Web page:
Lights, camera, cinematic satisfaction

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The engine came to life with a questionable growl as my family and I piled into my mom’s 2003 Toyota RAV4. I was ecstatic; we were going to go see a movie that night.

I absolutely love movies. Everything from horrors to comedies to international films and black-and-white dramas. The feeling I get from sitting in a theater on opening night, barely holding on to my excitement or my popcorn, is unbeatable.

So when my parents told me that we were going to see a movie, I was elated. My mind was racing, thinking about which film we would be watching. But when I looked out the window, I saw we had already passed the Regal Colonnade, our local movie theater, and were getting on the freeway.

Then it hit me. There was only one theater we would drive across town for, and we made the trip for one thing and one thing only. We were going to see a Bollywood movie.

At that time, I loathed Bollywood movies. Why would I watch a three-hour snoozefest with the occasional musical break when I could be watching “Dark Knight” or the new “Harry Potter” movie? I disliked them so much that I would plead with my parents to let me watch whatever else was playing in the theater instead.

For the longest time, I had it in my mind that Bollywood films would all have the same repetitive story. Boy meets girl; boy charms girl with sweet dance moves; girl is not interested; girl suddenly becomes interested; girl’s family does not approve; but eventually boy marries girl.

Unlike me, my sister adored Bollywood movies. As a kid, and even now, she could go on and on about “Kabhi Khushi Kabhie Gham…” or “Kaho Naa… Pyaar Hai.”

It was pretty annoying. She’d talk about the actors, actresses, and her favorite songs and dances endlessly. None of that ever really appealed to me, which is why she was amused and a little surprised when I told her that I had watched “Kabhi Khushi Kabhie Gham…” I told her that I had a moment of weakness and decided, “Screw it, let’s watch it.” And to my surprise, I actually ended up liking it.

To be fair, you’d have to be a stone-cold monster to not show some emotion when Rahul reunited with his adoptive father after 20 years of social distancing. Was it goofy and over the top? Yes. 100%. Without a doubt. It had slightly too much slow-motion running for my taste. But the film delivered a story about the struggle of balancing individual desires with the wishes of your family in a way that was both emotional and relatable. All my sister said was, “I told you so.” Like I said, she’s annoying.

That was the day I fell down the rabbit hole of Indian cinema, and it’s been a wild ride. I’ve watched amazing films — like “Queen,” “3 Idiots” and “Dangal” — that I would have completely missed out on had I stuck with my old attitude. Some of my other favorites include “Barfi!” and “Zindagi Na Milegi Dobara.” These are all newer films compared to the classics my sister loved when we were kids, but I found these to be even more compelling because they took risks that the older movies glossed over.

“Queen,” “Zindagi Na Milegi Dobara” and another movie called “Befikre” had characters travel through Europe and showcased songs that beautifully blended Indian and European culture, like “Señorita” and “Je T’aime.”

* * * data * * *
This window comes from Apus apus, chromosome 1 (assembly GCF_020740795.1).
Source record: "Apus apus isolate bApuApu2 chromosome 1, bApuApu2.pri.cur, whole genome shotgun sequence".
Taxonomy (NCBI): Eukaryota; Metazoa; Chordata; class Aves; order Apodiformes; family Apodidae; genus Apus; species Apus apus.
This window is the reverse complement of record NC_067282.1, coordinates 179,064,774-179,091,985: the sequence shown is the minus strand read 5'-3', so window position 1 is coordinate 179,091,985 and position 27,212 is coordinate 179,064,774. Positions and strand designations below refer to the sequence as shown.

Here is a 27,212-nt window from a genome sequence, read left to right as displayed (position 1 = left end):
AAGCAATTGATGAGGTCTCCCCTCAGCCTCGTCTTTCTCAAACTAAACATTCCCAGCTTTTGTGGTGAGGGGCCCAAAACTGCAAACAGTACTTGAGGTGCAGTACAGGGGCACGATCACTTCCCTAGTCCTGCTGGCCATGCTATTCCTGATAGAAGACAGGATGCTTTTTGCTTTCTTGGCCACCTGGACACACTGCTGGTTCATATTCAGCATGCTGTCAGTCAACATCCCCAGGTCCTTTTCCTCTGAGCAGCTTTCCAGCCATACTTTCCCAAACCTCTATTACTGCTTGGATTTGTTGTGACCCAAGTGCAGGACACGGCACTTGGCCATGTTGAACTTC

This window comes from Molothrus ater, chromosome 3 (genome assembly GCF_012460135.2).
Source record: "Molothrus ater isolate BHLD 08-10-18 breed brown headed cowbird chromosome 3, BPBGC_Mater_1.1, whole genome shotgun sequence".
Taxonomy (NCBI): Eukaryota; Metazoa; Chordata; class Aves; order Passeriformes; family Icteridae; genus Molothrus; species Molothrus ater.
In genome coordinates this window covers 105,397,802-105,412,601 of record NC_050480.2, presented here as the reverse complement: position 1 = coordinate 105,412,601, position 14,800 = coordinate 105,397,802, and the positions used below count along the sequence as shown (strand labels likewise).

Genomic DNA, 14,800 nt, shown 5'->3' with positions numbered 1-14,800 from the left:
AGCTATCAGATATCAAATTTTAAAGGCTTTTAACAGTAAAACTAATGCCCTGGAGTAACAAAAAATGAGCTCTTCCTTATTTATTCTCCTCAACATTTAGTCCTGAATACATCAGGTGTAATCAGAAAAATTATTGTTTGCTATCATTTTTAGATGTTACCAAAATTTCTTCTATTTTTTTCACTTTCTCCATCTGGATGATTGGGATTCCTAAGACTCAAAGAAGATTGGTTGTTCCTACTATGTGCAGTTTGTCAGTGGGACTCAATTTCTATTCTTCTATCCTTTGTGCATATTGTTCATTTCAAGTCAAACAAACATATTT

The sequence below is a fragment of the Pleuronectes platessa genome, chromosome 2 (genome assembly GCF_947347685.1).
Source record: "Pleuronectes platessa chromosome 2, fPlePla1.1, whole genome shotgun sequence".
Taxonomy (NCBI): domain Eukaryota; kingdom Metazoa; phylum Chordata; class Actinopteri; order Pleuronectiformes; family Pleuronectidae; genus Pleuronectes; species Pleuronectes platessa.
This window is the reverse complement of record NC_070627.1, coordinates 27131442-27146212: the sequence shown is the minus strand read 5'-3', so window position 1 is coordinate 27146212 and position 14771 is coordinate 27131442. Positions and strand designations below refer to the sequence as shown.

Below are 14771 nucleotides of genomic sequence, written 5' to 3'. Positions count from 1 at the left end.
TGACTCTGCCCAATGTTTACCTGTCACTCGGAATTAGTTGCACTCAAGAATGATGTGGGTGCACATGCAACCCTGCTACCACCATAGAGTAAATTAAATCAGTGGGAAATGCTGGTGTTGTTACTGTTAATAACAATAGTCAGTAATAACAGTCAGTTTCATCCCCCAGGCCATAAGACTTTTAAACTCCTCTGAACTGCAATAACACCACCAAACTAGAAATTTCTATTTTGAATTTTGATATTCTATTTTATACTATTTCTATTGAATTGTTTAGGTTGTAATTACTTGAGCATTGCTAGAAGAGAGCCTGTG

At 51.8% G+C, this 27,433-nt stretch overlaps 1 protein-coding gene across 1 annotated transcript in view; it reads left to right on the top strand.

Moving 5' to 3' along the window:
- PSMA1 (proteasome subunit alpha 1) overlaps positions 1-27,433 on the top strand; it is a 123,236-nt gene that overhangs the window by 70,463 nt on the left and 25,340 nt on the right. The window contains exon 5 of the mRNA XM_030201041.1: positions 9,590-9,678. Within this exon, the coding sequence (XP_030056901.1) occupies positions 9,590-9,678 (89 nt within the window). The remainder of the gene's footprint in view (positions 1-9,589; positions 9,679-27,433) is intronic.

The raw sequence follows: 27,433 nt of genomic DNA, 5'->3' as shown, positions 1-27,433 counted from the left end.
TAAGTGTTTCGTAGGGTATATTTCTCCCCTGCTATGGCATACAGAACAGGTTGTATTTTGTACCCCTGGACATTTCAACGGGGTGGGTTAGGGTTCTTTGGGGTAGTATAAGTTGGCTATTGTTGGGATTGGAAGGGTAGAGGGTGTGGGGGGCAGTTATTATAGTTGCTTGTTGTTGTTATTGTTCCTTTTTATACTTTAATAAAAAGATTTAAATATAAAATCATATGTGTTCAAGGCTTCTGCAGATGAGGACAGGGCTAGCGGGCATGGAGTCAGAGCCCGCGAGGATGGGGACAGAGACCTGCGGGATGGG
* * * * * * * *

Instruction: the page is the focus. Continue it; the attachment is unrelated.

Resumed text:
“Queen” and “Dangal” highlighted feminism and female independence in a country with a heavily patriarchal culture, India.

“3 Idiots” dealt with mental health issues and suicide due to academic pressure among students — something so common, yet rarely discussed.

Ranbir Kapoor steps out of the normal bounds for an actor in “Barfi!” and plays a deaf and mute man finding love. Sure, these movies took out some of the flashy extravagance of the movies from the late ‘90s and 2000s. But instead, they took a look at deeper issues that real people face and were that much better because of it.

To be clear, I never hated all Bollywood movies. I just hated the movies that told the same cliche story over and over again. They’re the ones that go all-in on the melodrama or the action without remembering to put a decent story in between — I’m looking at you “Tiger Zinda Hai” (a movie solely made to put Salman Khan on a tank while wearing a tank).

My favorite movie of all time is actually a Bollywood movie called “My Name is Khan.” It took serious risks by having the main actor, Shah Rukh Khan, play a Muslim man with Asperger’s syndrome trying to navigate the complexities of the United States in a post-Sept. 11 world. It’s a beautiful story that, I’ll admit, makes me cry every time I watch it.

I was talking to my sister again a few days ago, and she told me something about Bollywood that I had never thought about before. The clout that Bollywood stars wield is on a different level — the most famous ones are treated like gods in India. That’s why when stars, like Aamir Khan, make films about stigmas and mental health, it really matters, especially to the ordinary people who struggle with those issues in silence. I thought I enjoyed these movies because they weren’t the usual cliche romance films. Now, I’ve realized that I enjoy them because they actually stand for something.

This new wave of socially conscientious films is not a trend but a sign of what’s to come. As Shah Rukh Khan would say, “Picture abhi baaki hai mere dost!”

Nishi Rahman writes the Thursday column on cultural and political diversity as a first-generation American. Contact him at [email protected]